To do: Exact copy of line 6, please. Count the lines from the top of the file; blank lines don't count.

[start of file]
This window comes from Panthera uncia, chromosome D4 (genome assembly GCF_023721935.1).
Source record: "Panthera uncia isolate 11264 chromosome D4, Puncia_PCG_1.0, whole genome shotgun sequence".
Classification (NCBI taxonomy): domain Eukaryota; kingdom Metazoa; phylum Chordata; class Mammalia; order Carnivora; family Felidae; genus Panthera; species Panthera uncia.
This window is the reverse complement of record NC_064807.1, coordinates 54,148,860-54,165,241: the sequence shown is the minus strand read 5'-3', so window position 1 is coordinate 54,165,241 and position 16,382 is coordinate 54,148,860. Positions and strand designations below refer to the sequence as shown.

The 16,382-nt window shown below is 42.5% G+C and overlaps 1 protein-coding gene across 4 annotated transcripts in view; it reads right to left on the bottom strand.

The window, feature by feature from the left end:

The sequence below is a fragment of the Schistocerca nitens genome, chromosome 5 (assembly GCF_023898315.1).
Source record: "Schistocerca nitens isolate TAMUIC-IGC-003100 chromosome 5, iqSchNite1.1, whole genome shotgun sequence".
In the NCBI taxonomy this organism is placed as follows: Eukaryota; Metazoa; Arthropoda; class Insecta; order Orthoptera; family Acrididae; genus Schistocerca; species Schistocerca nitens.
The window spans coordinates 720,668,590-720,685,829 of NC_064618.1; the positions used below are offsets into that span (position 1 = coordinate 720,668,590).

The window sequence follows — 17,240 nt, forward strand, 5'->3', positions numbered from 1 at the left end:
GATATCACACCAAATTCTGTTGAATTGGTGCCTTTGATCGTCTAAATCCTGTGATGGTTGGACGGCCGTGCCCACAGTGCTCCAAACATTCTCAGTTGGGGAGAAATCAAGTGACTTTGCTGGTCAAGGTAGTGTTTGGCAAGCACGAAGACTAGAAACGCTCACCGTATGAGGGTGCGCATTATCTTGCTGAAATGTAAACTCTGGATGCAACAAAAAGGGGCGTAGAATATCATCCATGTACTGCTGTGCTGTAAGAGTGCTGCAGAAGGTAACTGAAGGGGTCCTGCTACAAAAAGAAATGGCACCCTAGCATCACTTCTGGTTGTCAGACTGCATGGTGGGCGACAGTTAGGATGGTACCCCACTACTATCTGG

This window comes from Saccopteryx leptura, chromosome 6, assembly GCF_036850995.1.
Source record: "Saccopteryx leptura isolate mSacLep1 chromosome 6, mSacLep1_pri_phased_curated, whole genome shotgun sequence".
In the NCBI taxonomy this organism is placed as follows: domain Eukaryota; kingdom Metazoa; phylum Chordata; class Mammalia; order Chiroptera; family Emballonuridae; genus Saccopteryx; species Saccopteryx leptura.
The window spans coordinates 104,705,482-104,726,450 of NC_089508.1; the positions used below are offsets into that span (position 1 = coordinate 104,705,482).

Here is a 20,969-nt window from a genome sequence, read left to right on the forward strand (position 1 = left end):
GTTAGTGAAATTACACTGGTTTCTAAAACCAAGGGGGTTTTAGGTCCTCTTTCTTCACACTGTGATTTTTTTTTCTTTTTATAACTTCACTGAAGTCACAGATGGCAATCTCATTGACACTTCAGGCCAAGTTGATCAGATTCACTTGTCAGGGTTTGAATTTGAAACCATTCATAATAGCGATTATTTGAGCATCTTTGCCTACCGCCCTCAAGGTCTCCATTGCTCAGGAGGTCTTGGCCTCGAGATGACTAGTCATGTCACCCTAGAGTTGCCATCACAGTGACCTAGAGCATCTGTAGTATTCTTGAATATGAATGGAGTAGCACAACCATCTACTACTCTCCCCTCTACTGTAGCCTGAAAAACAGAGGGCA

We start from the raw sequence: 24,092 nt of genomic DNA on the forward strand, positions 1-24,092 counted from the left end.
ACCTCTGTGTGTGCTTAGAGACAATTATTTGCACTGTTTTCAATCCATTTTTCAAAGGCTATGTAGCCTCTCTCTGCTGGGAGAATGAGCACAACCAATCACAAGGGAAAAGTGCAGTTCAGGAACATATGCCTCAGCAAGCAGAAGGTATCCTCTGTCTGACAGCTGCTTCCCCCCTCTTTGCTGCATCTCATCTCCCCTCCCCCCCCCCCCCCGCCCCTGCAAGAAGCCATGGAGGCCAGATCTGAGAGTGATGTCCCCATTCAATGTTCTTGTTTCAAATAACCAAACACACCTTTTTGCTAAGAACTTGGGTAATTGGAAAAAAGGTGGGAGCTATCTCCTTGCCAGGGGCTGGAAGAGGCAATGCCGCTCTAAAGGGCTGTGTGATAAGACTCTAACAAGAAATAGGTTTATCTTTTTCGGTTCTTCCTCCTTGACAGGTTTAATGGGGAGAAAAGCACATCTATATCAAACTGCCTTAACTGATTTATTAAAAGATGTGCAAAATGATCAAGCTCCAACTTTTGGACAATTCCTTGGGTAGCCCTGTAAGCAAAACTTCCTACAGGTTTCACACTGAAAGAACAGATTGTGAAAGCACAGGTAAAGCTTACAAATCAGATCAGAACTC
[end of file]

The window, feature by feature from the left end: